New State of the Art University of Arkansas Foundation Seed Facility Opens Doors

Ribbon cutting ceremony at UofA-Seed-Facility-Opening
Cutting the ribbon, from left: Dr. Glen Bathke,  Dr. Richard Roeder, Bryan Moery, Dr. Mark Waldrip,  Dr. Mark Cochran, Dr. Bruce Bobbitt,  and Dr. Chuck Wilson.
Aug 10, 2016
STUTTGART, AR – It was standing room only here yesterday at the dedication of the University of Arkansas System Division of Agriculture’s new Foundation Seed Facility.

The $8.6 million facility will be part of the Rice Research and Extension Center and is a tremendous leap forward for Arkansas rice farmers and the industry as a whole.

Dr. Glen Bathke, the center’s program director, said the facility will manage the certified rice, soybean, and wheat foundation seeds produced by the Division of Agriculture, which require inspections throughout the entire process, from the field to the point of sale.  The facility will be capable of processing as much as 250 bushels of seed an hour, including pre-cleaning, cleaning, sizing, and other steps in ensuring the high quality of as many as 25 varieties of seed each year.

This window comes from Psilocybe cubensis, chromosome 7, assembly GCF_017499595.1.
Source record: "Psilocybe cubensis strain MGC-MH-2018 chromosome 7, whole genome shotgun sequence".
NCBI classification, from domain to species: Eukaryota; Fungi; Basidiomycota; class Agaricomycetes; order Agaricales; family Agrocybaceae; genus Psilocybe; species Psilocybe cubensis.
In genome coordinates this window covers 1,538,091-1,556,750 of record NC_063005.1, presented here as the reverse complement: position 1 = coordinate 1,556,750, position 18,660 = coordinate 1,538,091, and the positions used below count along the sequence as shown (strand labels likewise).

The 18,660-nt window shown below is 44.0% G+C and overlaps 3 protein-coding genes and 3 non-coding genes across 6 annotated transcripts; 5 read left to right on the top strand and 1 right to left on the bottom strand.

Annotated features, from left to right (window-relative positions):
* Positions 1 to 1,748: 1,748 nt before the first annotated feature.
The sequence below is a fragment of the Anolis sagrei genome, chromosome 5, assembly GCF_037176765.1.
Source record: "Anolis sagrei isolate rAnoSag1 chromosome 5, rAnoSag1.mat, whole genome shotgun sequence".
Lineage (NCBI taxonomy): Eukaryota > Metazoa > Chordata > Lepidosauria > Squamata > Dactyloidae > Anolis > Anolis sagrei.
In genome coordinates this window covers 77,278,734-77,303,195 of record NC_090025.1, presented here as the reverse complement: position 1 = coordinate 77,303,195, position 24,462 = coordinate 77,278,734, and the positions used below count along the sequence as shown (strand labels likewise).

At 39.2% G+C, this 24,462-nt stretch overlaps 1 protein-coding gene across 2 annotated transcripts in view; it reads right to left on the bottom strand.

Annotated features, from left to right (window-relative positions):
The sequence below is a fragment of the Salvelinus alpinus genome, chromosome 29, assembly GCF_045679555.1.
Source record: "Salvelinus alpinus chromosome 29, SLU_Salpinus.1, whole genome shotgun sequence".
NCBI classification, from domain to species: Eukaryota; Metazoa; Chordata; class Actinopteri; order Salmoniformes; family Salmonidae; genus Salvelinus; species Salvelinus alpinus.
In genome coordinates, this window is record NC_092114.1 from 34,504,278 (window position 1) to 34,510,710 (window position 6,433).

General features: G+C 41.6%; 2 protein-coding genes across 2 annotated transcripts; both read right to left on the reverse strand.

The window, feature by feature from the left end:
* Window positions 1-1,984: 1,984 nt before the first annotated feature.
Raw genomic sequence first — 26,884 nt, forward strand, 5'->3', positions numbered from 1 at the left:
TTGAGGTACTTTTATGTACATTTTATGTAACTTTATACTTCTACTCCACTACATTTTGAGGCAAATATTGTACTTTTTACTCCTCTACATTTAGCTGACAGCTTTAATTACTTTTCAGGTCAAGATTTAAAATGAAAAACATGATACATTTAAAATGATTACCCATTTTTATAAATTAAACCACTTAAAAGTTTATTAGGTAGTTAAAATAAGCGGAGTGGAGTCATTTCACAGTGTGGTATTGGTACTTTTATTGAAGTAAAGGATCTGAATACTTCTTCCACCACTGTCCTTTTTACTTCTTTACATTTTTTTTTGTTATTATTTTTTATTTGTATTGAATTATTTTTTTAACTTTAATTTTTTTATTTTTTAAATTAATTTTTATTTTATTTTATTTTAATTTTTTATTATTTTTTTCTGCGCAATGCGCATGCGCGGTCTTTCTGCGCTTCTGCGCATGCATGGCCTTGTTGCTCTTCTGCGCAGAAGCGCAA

Dr. Mark Cochran, University of Arkansas System vice president for Agriculture, said it was time to bring seed processing into the 21st century for one of the nation’s leading agricultural states.

“It was time to replace something from the 1950’s,” Cochran said, noting the aging of the division’s original seed facility.

The new facility features a 6,419-square-foot warehousing area, a nearly 3,330-square-foot conditioning area, and a 1,835-square-foot business area.  The bulk storage area includes 20 bins with a capacity of 26,000 bushels, enabling operators to dry and store as many as 20 different crop varieties at one time.  The facility’s belt conveyors can move 2,000 bushels an hour under one roof.

Bryan Moery, a rice farmer from Wynne, Arkansas and chairman of the Arkansas Rice Research and Promotion Board, the group that provided $2 million for the project, was among the many growers who attended the dedication ceremony.

“We’re quite pleased with this cutting edge facility that befits an already world-class rice research program,” Moery said.  “When Dr. Cochran brought this project to the board several years ago, we saw the need and supported his vision.  It’s nice to see it realized today.”